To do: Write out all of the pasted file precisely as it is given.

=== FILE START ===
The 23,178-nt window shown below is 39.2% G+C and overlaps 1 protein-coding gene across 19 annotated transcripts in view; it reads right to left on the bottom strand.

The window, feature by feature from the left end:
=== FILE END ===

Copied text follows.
The 23,178-nt window shown below is 39.2% G+C and overlaps 1 protein-coding gene across 19 annotated transcripts in view; it reads right to left on the bottom strand.

The window, feature by feature from the left end: